Barapa Barapa

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Traditional lands of the Barapa barapa

The Barapa Barapa people (also known as Baraparapa) are an indigenous Australian people whose territory covered parts of southern New South Wales and northern Victoria. They had close connections with the Wemba-Wemba.

Barapa Barapa have extensive shared country with their traditional neighbours, the Wemba-Wemba and Yorta Yorta, covering Deniliquin, the Kow Swamp and Perrricoota/Koondrook. The Barapa Barapa form part of the North-West Nations Aboriginal Cultural Heritage Group, and undertake significant cultural heritage and Natural Resource Management work in the area.

Language[edit]

R. H. Mathews wrote an early sketch of the grammar, and stated that one dialect at least existed, spoken on the Murray River near Swan Hill.[1]

Country[edit]

Baraparapa territory which covered areas in what are now the states of New South Wales and Victoria, is estimated to have taken in some 3,600 sq. miles of land, southern tributaries of the Murrumbidgee River from above Hay down to Kerang. One early source also has them, perhaps a distinct horde, present in Moulamein[a] It included Cohuna, Gunbower, Brassi, Conargo, and the land south of Carrathool.[3] Deniliquin Their neighbours to the north west were the Wemba-Wemba, the Wergaia frontier was directly to the west, the Yorta Yorta boudaries ran north and south to their east. The Djadjawurrung lay to the south.

Social organization[edit]

The Barapabarapa hordes had a moiety (kin ship)moiety society divided into two phratries, each comprising two sections. The rules of marriage and affiliation are as follows..[b]

Phratry A:
  • (a) a Murri man marries an Ippatha woman. Their sons are Umbi, daughters Butha.
  • (b) a Kubbi man marries a Butha woman. Their sons are Ippai, daughters Ippatha.
Phratry B
  • (a) An Ippai man marries a Matha woman. Their sons are Kubbi, daughters Kubbitha.
  • (b) An Umbi man marries a Kubbitha woman. Their sons are Murri, daughters Matha.[c]

In terms of initiation ceremonies, the Barapabarapa rites were essentially the same as those prevailing among the Wiradjuri.[5]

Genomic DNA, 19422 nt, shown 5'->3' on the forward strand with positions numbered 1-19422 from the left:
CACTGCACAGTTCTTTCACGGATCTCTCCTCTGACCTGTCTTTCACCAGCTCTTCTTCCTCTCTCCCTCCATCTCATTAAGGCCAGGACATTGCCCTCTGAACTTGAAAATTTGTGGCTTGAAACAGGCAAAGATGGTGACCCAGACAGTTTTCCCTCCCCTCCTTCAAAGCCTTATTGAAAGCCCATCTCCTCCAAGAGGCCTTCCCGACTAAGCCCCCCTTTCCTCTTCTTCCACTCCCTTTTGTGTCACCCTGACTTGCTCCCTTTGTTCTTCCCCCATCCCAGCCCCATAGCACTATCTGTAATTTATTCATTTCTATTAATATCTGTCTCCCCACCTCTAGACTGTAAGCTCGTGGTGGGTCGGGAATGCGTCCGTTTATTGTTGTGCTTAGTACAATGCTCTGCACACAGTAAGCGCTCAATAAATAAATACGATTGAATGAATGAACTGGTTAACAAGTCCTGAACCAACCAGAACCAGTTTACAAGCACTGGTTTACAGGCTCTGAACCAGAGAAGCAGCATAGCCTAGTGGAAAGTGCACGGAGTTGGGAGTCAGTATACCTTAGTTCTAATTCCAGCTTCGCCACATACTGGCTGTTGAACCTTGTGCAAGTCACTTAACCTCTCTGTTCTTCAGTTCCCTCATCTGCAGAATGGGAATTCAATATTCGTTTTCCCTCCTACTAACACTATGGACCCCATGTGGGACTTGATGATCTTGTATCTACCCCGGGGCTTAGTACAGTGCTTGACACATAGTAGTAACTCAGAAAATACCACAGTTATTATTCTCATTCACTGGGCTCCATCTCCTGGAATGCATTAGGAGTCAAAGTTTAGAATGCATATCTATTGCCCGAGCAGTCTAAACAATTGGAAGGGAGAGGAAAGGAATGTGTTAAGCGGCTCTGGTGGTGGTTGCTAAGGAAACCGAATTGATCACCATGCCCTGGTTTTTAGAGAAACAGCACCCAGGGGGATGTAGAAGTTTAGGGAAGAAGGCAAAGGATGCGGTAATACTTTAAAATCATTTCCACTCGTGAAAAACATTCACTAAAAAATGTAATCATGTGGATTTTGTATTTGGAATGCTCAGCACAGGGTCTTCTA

History[edit]

A mortar in Barapa barapa territory, at Koondrook Perricoota Forest near Barbers Creek, was recovered in 2012 and an analysis led to the suggestion that it might have been employed to grind gypsum, used by more northerly tribes in funerals, but here perhaps for obtaining a corroborree body paint.[6]

Alternative names[edit]

  • Perrepa Perrepa[7]
  • Burrabura-ba, Baraba-baraba, Barraba-barraba,Bareber Bareber.
  • Birraba-birraba, Burreba-burreba.
  • Boorabirraba.
  • Burrappa, Burrapper, Burapper, Barappu.
  • Bureba, Burabura.
  • Booraboora.
  • Karraba (typo)
  • Boort (toponym)[8]

Some words[edit]

  • wutthu ( a man)
  • lêurk (a woman)
  • bangga (a boy)
  • kurregurk (a girl)
  • ngungni (yes)
  • barapa (no)
  • gillaty (today)
  • perbur (tormorrow)
  • dyelli-dyellic (yesterday)[9]

Notes[edit]

  1. ^ R. H. Mathews recorded some of their language from Informants in Moulamein.[2]
  2. ^ The terms, save for one and consonantal doubling are almost identical to those given for the Gamilaraay system by A. W. Howitt in 1884[4]
  3. ^ Exceptions exist, with a Murri marrying a Butha, or Kubbi an Ippatha. Strictly speaking, this diagram would imply a brother's child can marry his sister's child, but this is rigorously forbidden. A brother's child's offspring may marry a sister's child's offspring.[5]

Citations[edit]

  1. ^ Mathews 1904, pp. 291–294.
  2. ^ Mathews 1904, p. 291.
  3. ^ Tindale 1974, pp. 191–192.
  4. ^ Palmer & Howitt 1884, p. 341.
  5. ^ a b Mathews 1904, p. 294.
  6. ^ Pardoe 2013, pp. 5–7.
  7. ^ Weir et al. 2013, p. 4.
  8. ^ Tindale 1974, p. 192.
  9. ^ Mathews 1904, pp. 291,293.

References[edit]